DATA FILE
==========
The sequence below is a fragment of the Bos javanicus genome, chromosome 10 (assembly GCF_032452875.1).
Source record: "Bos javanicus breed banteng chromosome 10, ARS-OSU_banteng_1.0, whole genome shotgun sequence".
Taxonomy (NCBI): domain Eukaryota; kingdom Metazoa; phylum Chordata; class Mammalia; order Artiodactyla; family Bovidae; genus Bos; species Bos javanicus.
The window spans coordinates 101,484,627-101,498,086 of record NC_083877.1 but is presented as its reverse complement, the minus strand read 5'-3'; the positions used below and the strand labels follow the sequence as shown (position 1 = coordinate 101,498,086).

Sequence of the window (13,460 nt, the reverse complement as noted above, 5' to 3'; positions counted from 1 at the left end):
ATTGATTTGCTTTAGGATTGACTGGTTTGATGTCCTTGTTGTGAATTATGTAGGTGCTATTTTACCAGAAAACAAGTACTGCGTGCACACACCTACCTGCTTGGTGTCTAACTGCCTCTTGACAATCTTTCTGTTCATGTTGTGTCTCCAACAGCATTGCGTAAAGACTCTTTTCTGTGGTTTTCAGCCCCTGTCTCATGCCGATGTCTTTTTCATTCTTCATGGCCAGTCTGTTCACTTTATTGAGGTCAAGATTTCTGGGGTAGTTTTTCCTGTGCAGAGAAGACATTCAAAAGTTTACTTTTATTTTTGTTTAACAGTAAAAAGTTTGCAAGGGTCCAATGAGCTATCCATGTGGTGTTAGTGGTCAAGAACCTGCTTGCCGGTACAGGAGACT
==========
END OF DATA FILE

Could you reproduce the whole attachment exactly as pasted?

The sequence below is a fragment of the Bos javanicus genome, chromosome 10 (assembly GCF_032452875.1).
Source record: "Bos javanicus breed banteng chromosome 10, ARS-OSU_banteng_1.0, whole genome shotgun sequence".
Taxonomy (NCBI): domain Eukaryota; kingdom Metazoa; phylum Chordata; class Mammalia; order Artiodactyla; family Bovidae; genus Bos; species Bos javanicus.
The window spans coordinates 101,484,627-101,498,086 of record NC_083877.1 but is presented as its reverse complement, the minus strand read 5'-3'; the positions used below and the strand labels follow the sequence as shown (position 1 = coordinate 101,498,086).

Sequence of the window (13,460 nt, the reverse complement as noted above, 5' to 3'; positions counted from 1 at the left end):
ATTGATTTGCTTTAGGATTGACTGGTTTGATGTCCTTGTTGTGAATTATGTAGGTGCTATTTTACCAGAAAACAAGTACTGCGTGCACACACCTACCTGCTTGGTGTCTAACTGCCTCTTGACAATCTTTCTGTTCATGTTGTGTCTCCAACAGCATTGCGTAAAGACTCTTTTCTGTGGTTTTCAGCCCCTGTCTCATGCCGATGTCTTTTTCATTCTTCATGGCCAGTCTGTTCACTTTATTGAGGTCAAGATTTCTGGGGTAGTTTTTCCTGTGCAGAGAAGACATTCAAAAGTTTACTTTTATTTTTGTTTAACAGTAAAAAGTTTGCAAGGGTCCAATGAGCTATCCATGTGGTGTTAGTGGTCAAGAACCTGCTTGCCGGTACAGGAGACT